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SEOUPS Spring Pub Social 2019: The beginner's guide to quantum cognition



Quantum Cognition is a new area of psychological research, and is based on the idea that the mathematical axioms which describe and model the uncertain world of sub-atomic particles are the same as those needed to model human cognition.

This talk outlined the history, successes and failures of the computational approach in Psychology, and argued that current evidence does not support the notion that the brain is some sort of quantum computer. However, by re-framing psychological phenomena in terms of decision-making theory, it suggested that quantum mechanics provides the tools with which to develop novel mathematical models that challenge existing cognitive theory.

For instance, where Doherty et al. (1979) have claimed that people are “cognitively dysfunctional”, or Kahneman (eg., 2011) has argued that heuristics allow “fuzzy decisions” to be made, Quantum Cognition would argue that such conclusions rest entirely on the assumptions of classical mathematics. These themes are used to explore the history of mathematical Psychology, the current state of both AI and quantum computing, and the benefits of the new quantum approach.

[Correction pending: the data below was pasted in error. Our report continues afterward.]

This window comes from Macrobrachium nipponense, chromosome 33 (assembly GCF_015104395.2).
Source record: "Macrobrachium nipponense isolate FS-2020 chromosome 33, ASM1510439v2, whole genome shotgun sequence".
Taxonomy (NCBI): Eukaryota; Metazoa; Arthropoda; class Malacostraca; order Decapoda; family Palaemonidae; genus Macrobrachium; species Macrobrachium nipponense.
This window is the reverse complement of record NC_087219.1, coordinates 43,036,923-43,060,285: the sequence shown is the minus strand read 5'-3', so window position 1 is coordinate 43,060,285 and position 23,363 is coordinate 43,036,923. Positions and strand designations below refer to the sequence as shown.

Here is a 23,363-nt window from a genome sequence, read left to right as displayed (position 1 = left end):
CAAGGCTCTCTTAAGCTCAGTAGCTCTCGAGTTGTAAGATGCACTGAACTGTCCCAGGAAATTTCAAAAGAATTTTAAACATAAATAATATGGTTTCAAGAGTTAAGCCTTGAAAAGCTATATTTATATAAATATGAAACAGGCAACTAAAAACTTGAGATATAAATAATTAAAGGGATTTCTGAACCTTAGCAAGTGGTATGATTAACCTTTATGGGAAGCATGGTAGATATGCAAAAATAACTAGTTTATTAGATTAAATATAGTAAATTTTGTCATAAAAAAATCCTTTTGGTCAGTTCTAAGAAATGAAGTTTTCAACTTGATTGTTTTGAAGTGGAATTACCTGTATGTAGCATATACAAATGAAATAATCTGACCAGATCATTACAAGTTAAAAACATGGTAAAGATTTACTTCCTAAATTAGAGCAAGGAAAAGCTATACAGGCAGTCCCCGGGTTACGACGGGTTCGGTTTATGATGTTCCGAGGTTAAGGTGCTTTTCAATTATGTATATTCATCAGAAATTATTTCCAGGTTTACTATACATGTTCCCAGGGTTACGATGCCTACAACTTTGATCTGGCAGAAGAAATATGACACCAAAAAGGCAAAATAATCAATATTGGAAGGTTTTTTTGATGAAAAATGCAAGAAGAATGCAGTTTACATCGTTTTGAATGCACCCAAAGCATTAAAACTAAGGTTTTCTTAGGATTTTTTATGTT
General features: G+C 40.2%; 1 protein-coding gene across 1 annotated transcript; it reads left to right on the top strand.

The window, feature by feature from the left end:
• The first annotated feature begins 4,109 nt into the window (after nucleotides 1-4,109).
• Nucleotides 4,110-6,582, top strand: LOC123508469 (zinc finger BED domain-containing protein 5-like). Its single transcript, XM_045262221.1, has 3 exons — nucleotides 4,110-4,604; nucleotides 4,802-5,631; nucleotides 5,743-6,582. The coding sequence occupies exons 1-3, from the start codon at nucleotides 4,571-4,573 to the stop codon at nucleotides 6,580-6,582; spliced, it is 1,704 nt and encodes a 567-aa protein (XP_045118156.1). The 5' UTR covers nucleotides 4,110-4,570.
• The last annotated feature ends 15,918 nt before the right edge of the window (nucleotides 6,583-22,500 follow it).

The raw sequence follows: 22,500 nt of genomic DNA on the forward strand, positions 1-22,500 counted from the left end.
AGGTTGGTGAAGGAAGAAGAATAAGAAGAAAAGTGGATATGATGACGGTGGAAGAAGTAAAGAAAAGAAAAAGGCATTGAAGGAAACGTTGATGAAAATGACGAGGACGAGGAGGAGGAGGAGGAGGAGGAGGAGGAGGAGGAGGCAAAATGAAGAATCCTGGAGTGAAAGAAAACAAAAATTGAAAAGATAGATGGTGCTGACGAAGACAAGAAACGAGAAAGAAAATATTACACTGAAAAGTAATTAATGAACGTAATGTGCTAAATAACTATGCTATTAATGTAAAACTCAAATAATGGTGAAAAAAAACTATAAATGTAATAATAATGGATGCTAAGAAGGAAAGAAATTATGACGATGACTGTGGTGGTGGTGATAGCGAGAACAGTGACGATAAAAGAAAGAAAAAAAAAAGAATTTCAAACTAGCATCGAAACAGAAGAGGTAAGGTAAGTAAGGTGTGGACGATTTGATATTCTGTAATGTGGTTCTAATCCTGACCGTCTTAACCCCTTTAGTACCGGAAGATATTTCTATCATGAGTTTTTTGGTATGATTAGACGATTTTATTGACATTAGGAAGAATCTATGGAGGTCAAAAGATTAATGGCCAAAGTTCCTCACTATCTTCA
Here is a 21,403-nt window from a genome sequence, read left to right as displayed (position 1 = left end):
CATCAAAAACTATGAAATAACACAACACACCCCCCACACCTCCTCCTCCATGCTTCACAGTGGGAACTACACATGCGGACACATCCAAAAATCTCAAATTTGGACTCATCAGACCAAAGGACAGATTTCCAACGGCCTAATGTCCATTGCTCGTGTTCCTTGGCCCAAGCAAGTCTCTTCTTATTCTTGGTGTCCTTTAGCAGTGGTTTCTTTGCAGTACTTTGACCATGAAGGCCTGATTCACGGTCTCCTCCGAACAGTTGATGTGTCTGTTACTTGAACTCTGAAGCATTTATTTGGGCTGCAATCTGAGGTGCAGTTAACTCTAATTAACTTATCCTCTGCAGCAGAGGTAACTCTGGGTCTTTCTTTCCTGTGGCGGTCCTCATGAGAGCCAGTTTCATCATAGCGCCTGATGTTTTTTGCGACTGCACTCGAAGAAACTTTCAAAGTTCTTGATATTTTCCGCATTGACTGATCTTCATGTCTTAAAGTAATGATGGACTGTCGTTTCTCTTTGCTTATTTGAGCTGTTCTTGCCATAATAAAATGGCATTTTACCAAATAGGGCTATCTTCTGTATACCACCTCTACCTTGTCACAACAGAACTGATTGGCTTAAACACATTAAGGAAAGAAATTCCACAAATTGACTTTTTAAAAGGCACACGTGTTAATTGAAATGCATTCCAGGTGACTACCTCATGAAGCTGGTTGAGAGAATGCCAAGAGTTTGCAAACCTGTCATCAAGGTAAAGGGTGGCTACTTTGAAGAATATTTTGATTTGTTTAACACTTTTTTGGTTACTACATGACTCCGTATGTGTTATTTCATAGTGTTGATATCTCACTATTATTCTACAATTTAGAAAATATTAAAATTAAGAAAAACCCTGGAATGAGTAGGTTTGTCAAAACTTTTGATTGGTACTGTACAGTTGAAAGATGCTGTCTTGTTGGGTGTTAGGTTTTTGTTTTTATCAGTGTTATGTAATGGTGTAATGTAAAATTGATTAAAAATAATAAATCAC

We were delighted to have Dr Rachael Bond giving this talk. Rachael is a PostDoctorate Research Fellow at the University of Sussex, researching quantum mechanical models of cognition, decision-making, and insight problem solving. Current projects are centred on non-monotonicity, and whether “lightbulb” moments of inspiration may be explained using quantum complexity theory. This has led to some rather difficult questions about the order of time. Prior to the mid-life crisis that lead her to train as a Psychologist, Rachael had a career in technology—interspersed with periods spent variously as a Club DJ, Pub manager, and member of an ABBA tribute band. Rachael does not have a page on Wikipedia. 

The presentation from this event is available from The beginner's guide to quantum cognition (Rachael Bond).


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